The understood role of North Atlantic Viking women is often domestic, placing them second to men. However, new studies reveal these assumptions were made with present-day bias and that women were integral to the evolution of Medieval societies. At the forefront of this research is Michèle Hayeur Smith, an anthropological archaeologist at Brown University who analyzed textiles from the era to unearth the lives of Viking women. For years, she counted each weave and weft thread, realizing that colorful and diverse Viking cloths started to became similar, indicating that there was a legal, standardized cloth (called vaðmál) that women made and traded to earn a major income. Not only did these women create a product that greatly contributed to Viking economies, they also adapted their weaving techniques due to climate change when temperatures dropped greatly and warmer clothes were life-saving. Examining cast-aside textiles, Hayeur Smith has revealed the power women had in Viking communities while upholding the importance of the craft. Learn more about this at Scientific American.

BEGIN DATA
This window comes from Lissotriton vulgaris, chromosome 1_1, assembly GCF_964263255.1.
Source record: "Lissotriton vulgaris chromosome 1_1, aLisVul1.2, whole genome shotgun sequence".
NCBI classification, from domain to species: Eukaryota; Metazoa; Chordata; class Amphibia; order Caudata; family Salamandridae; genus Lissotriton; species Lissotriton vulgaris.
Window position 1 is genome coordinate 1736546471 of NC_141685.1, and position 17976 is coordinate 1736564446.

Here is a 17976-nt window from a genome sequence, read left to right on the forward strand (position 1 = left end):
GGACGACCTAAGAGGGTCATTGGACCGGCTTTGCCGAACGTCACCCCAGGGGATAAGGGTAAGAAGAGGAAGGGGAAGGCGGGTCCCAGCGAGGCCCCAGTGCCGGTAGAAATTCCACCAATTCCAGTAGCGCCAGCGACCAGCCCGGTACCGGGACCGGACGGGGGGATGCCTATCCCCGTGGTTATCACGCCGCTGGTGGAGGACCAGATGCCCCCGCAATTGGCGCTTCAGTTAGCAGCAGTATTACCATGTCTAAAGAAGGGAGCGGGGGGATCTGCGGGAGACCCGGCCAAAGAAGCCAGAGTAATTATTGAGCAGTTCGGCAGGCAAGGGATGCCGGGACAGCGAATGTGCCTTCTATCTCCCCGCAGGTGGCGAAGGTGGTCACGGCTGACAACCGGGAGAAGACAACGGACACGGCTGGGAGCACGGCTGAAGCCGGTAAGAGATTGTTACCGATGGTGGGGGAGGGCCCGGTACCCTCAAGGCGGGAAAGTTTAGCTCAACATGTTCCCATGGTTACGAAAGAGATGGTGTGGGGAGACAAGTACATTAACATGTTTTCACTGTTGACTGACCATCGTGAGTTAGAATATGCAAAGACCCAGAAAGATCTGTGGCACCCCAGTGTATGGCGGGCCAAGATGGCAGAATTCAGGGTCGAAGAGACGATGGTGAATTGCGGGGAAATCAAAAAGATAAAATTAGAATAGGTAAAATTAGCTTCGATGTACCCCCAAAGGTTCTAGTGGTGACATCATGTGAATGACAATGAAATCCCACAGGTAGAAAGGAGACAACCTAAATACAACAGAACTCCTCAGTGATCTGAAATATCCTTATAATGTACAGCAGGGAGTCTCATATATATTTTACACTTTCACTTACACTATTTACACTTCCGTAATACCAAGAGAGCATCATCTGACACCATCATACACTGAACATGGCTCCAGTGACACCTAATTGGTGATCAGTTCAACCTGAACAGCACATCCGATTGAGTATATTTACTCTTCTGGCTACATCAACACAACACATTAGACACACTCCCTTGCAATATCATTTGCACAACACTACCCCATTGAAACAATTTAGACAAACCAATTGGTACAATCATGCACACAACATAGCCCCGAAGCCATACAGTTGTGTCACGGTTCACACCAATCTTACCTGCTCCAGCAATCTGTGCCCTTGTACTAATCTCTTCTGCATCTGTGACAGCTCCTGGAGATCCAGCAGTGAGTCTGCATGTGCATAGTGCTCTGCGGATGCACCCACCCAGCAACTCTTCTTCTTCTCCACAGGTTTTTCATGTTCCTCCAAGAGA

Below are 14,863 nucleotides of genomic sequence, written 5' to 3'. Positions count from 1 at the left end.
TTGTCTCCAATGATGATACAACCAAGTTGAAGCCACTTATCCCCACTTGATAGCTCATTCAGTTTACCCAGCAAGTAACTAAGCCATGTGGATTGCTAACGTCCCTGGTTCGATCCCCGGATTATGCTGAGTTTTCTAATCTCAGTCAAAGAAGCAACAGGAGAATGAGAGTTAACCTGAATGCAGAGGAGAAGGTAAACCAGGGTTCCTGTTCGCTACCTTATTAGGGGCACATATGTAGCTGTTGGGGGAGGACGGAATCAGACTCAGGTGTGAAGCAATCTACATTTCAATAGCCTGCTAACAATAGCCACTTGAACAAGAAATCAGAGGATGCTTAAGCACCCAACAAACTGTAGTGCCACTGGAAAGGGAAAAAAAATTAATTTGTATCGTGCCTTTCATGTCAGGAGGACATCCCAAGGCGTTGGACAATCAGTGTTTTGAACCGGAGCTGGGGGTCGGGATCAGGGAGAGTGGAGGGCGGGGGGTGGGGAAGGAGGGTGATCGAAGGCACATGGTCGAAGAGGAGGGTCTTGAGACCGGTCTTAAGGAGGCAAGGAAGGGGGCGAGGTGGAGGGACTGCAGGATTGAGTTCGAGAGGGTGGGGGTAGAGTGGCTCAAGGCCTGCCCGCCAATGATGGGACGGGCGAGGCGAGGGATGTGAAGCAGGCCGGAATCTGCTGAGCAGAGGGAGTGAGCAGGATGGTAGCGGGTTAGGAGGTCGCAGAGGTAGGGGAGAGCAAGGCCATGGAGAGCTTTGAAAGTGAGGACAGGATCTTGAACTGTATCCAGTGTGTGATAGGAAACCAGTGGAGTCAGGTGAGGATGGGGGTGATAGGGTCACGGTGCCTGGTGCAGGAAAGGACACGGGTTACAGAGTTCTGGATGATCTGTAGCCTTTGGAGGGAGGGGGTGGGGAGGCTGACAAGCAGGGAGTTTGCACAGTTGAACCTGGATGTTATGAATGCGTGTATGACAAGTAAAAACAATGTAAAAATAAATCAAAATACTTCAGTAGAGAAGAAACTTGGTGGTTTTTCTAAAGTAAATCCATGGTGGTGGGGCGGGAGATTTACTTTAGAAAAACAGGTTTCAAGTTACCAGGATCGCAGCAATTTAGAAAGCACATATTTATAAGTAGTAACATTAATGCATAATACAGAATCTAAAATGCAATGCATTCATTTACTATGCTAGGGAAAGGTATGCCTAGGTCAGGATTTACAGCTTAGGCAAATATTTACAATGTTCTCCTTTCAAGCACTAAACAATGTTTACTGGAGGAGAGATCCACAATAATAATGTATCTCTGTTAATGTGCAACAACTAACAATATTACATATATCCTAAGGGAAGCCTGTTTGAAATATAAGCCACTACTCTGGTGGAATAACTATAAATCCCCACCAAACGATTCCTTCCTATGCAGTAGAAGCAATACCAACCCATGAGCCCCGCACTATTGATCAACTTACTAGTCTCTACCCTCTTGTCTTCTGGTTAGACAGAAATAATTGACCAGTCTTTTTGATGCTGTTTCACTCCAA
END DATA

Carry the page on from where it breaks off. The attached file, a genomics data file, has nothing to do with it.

Image courtesy of Chase Stone